That afternoon, we entered the park again. This time at the Pinnacles Entrance Station. The entrance fee for the national park is $30.00 for a seven days pass, but we entered at no charge using our America The Beautiful Senior Pass. If you are 62 years or older, you definitely need to buy this lifetime pass for $80.00. It gets you in all the national parks. It has saved us a ton of money.
We drove the Sage Creek Rim Road. It’s an unpaved dirt and gravel road through the Sage Creek Wilderness Area in the national park that provides access to many more overlooks. We saw more bison and we stopped at a prairie dog town to watch the cute furry critters scurry around. There was always at least one prairie dog standing upright keeping a look-out for danger. Whenever a perceived danger appeared (a slam of the truck door or a shout and clap of the hands) a squeaky bark alerted the others and they would all disappeared down into their burrows. They were fun to watch.
We drove through the Sage Creek Campground. It’s a free first-come first-serve primitive campground offering 22 sites on a small gravel loop road. It’s in a beautiful but remote area of the park. You might see a bison wander through your campsite. We saw mostly tent campers and a few small bumper-pull campers like the tear-drop style. The size limit for campers is 18 feet long. There are pit toilets and covered picnic tables but there is no water source. Water is available at the visitor center forty-eight miles away. Another campground option in the park is the Cedar Pass Campground. Near the visitor center, it provides flush toilets, pay showers and potable water and will accommodate larger RV’s.
The next morning, we gave up our campsite with full hook ups and moved to a primitive campsite located on USDA National Forest Grasslands. We were still near the Badlands National Park a mile from the Pinnacles Entrance Station. There were no hook ups, but what we got instead was a spot on the edge of the badlands wall with the most beautiful views we have ever had from our camper’s window. It is a free campsite giving credence to the phase that the best things in life are free. However, it’s a place known for its high gusty winds. We read some horror stories from people who camped here in the past. A look at the weather forecast for the next couple of days showed no rain, winds 10 – 15 mph with 30 mph gusts. I think that is as good as it gets. We were thrilled to find a perfect spot.
The next morning, I sat outside and watched an amazing sunrise. It was sweatshirt weather. The temperature was in the 40’s, but I didn’t care. A mother bighorn and lamb walked passed our camper and disappeared over the edge. It amazes me how they can get around with ease on the steep cliffs. We spent the entire day at our campsite relaxing and taking in all the glorious views. We sat in chairs gazing down into the crevices of the cliffs spotting bighorn sheep. In the distant grassland, bison could be seen grazing. We couldn’t help but think, this is what camper life should always be.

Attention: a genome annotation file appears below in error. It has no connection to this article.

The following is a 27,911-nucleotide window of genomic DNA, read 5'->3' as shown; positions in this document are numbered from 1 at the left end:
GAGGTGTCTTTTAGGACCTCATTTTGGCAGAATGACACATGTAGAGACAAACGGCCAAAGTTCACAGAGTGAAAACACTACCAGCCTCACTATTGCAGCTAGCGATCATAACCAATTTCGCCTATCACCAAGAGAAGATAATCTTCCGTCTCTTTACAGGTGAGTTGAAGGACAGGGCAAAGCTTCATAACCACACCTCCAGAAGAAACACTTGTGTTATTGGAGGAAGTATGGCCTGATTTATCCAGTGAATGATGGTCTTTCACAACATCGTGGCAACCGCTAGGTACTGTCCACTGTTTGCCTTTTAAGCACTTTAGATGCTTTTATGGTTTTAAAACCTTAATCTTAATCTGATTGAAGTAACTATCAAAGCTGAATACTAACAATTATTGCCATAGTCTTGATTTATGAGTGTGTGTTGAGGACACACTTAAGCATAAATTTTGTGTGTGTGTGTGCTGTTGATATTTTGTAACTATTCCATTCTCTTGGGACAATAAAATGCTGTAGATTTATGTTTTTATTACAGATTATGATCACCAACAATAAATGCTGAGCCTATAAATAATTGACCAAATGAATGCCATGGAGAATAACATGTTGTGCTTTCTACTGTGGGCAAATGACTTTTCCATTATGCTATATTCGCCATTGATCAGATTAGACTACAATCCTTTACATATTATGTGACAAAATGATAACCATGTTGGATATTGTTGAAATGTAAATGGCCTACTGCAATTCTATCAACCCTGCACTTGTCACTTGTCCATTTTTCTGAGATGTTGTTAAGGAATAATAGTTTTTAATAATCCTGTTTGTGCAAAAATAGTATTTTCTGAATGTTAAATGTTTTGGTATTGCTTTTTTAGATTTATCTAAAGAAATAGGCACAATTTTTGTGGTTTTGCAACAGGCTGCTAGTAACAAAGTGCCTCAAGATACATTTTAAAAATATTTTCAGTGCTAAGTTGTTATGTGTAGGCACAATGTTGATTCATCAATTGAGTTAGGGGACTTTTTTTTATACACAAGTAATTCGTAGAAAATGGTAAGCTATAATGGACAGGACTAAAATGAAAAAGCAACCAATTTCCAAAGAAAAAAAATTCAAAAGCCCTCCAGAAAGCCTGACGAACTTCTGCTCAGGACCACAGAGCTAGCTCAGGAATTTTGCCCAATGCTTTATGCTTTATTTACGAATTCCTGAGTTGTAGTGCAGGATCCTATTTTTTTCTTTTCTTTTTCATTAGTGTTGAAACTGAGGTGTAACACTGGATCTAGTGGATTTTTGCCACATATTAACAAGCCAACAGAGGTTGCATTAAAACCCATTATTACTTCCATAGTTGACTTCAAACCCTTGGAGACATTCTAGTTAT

The weather stayed good, though those 30 mph gust would rattle the camper at times. Over the next couple of days, we finally ventured back to the national park to explore and do a couple of hikes. We went back into Wall to fill our propane and couldn’t resist walking through the drugstore one more time. The place is really big and has a lot to offer, so we didn’t browse through the same things twice.
We saw a ewe and five cute little lambs grazing on the cliffs. Grammi would have a panic attack if her lambs were climbing on the cliffs, but it didn’t seem to bother this mother bighorn sheep. They learn at an early age how to survive on the edge.
When the time came, it was hard to leave. I hated to give up the site. I don’t know off the top of my head how many nights we have camped over the past three years, but I’m guessing more than four hundred. This place has to be the most beautiful campsite we have every had. But it was time to move on. More adventure awaits. Hopefully, someday we will be just as impressed with another campsite down the road.
So until next time…happy days and safe travels.
5 thoughts on “Badlands National Park”
Your most beautiful site looks very precarious. I think I would be worried about the camper blowing over. At what wind speed would it be dangerous? I am glad everything was fine (I can be a worry wart), and the views were stunning. I do wonder how the pioneers traversed the badlands.
What a great trip! Beautiful images!!
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It sounds like you had a wonderful trip. I adore the Badlands! That said, in spite of having visited a handful of national parks, I had no idea they had the “passport” type stamps. *facepalm* Now I have an excuse to re-visit those parks. 🙂
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We got the small pocket size passbook for ease of carrying. We are getting so many stamps now that we wish we had bought the larger collectors edition. We love going to all the national park units. Safe travels.